Does that make Yip a better trainer than Size or Hall? Truth is, Yip may not have had to do anything different – Cheers Joy had dropped a massive 34 points in the ratings, and it is likely he won’t be reaching the 90s again, while Jack’s Gem had dropped 22 points over the course of one season.
Of course, Hall was also the beneficiary of the most notable stable transfer of last term. Solar Great nearly took out most improved horse of the season in 2012-13, his progression from Class Four to triple figures and Group racing providing a blow to Almond Lee and a boost to Hall.
It wasn’t the first time Hall was on the positive end of a stable move. The best horse he has trained in Hong Kong, Absolute Champion, also came from Lee, and that wasn’t the first time a top horse made a mid-career move.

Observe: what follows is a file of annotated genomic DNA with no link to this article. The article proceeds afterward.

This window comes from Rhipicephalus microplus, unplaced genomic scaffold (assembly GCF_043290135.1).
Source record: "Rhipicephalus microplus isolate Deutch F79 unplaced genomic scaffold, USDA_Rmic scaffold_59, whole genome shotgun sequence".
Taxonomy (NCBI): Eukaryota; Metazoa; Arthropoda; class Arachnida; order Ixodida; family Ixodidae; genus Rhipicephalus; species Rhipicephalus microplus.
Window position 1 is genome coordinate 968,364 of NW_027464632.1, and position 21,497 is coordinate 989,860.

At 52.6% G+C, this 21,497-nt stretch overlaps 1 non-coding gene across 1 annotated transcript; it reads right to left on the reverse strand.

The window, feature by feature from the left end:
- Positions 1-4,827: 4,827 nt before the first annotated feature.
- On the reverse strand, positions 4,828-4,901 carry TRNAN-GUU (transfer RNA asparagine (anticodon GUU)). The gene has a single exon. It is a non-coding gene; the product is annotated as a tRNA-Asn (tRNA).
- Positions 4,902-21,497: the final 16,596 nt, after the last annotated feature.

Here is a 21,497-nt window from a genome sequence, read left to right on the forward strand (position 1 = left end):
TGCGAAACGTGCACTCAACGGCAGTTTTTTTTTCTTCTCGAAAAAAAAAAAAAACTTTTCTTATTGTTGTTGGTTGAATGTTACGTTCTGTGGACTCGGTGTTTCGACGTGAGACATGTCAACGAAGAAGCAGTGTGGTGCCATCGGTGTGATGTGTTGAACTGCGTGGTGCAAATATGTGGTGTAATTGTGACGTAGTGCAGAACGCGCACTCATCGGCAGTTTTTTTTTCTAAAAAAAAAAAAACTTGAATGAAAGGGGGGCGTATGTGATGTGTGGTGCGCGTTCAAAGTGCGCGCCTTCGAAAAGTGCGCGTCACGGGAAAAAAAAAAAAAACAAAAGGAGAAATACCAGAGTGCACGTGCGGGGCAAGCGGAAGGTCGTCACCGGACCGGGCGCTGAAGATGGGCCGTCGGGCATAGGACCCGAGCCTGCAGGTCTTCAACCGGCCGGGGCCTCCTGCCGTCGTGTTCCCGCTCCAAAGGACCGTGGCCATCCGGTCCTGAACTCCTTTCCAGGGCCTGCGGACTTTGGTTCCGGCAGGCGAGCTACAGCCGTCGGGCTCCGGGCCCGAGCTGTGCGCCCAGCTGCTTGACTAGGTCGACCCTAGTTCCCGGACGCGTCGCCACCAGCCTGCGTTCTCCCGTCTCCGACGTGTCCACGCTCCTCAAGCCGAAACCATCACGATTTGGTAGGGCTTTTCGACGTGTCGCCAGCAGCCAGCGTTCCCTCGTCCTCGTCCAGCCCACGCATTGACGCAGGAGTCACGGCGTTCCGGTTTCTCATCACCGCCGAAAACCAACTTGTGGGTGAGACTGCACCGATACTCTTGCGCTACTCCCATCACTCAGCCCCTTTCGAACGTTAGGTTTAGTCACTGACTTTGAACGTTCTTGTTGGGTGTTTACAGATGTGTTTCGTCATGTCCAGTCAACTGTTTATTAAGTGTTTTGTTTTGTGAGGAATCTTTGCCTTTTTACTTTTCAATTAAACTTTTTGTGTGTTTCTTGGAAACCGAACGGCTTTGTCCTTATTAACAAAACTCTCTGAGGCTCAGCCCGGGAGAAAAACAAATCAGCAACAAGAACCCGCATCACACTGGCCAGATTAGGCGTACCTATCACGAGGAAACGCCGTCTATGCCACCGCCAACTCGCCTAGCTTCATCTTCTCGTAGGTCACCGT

Ricky Yiu Poon-fai has copped the rough end of the pineapple on three notable occasions with Electronic Unicorn (Size), Bullish Luck (Tony Cruz) and Fairy King Prawn (already a Group One winner and then getting even better with the late Ivan Allan). The best David Ferraris has had, Vengeance Of Rain, was a transfer before his first local start.
That sort of post-transfer improvement can have a flow-on effect as other disgruntled owners move their horses, as Lee is finding out after Solar Great’s success.
Invariably more of the transfers win, and the trickle of departures can turn into a tsunami, or as David Ferraris so colourfully put it a couple of seasons back: “The stampede of horses from your yard in Hong Kong when things aren’t going as well as everyone would like, well, it makes the wildebeests charging across the Serengeti look tame.”